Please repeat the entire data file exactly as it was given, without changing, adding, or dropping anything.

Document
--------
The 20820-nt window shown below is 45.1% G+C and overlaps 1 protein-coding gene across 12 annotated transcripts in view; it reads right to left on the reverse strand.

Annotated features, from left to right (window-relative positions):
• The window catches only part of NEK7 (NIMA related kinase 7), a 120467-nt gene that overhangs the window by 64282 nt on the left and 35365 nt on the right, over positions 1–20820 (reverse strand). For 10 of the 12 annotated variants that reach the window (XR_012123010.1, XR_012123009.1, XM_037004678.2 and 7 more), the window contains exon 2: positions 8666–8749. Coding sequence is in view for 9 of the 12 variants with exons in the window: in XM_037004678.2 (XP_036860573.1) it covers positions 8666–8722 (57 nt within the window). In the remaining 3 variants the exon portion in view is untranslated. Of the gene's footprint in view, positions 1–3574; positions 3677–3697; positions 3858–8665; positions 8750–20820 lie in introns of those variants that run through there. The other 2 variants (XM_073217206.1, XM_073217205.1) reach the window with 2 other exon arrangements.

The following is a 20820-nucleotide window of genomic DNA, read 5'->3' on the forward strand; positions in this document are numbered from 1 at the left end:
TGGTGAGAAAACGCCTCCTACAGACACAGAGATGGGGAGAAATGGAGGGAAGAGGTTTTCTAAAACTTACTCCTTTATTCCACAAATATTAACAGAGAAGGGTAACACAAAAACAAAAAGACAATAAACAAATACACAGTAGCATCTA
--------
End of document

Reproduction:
The 20820-nt window shown below is 45.1% G+C and overlaps 1 protein-coding gene across 12 annotated transcripts in view; it reads right to left on the reverse strand.

Annotated features, from left to right (window-relative positions):
• The window catches only part of NEK7 (NIMA related kinase 7), a 120467-nt gene that overhangs the window by 64282 nt on the left and 35365 nt on the right, over positions 1–20820 (reverse strand). For 10 of the 12 annotated variants that reach the window (XR_012123010.1, XR_012123009.1, XM_037004678.2 and 7 more), the window contains exon 2: positions 8666–8749. Coding sequence is in view for 9 of the 12 variants with exons in the window: in XM_037004678.2 (XP_036860573.1) it covers positions 8666–8722 (57 nt within the window). In the remaining 3 variants the exon portion in view is untranslated. Of the gene's footprint in view, positions 1–3574; positions 3677–3697; positions 3858–8665; positions 8750–20820 lie in introns of those variants that run through there. The other 2 variants (XM_073217206.1, XM_073217205.1) reach the window with 2 other exon arrangements.

The following is a 20820-nucleotide window of genomic DNA, read 5'->3' on the forward strand; positions in this document are numbered from 1 at the left end:
TGGTGAGAAAACGCCTCCTACAGACACAGAGATGGGGAGAAATGGAGGGAAGAGGTTTTCTAAAACTTACTCCTTTATTCCACAAATATTAACAGAGAAGGGTAACACAAAAACAAAAAGACAATAAACAAATACACAGTAGCATCTA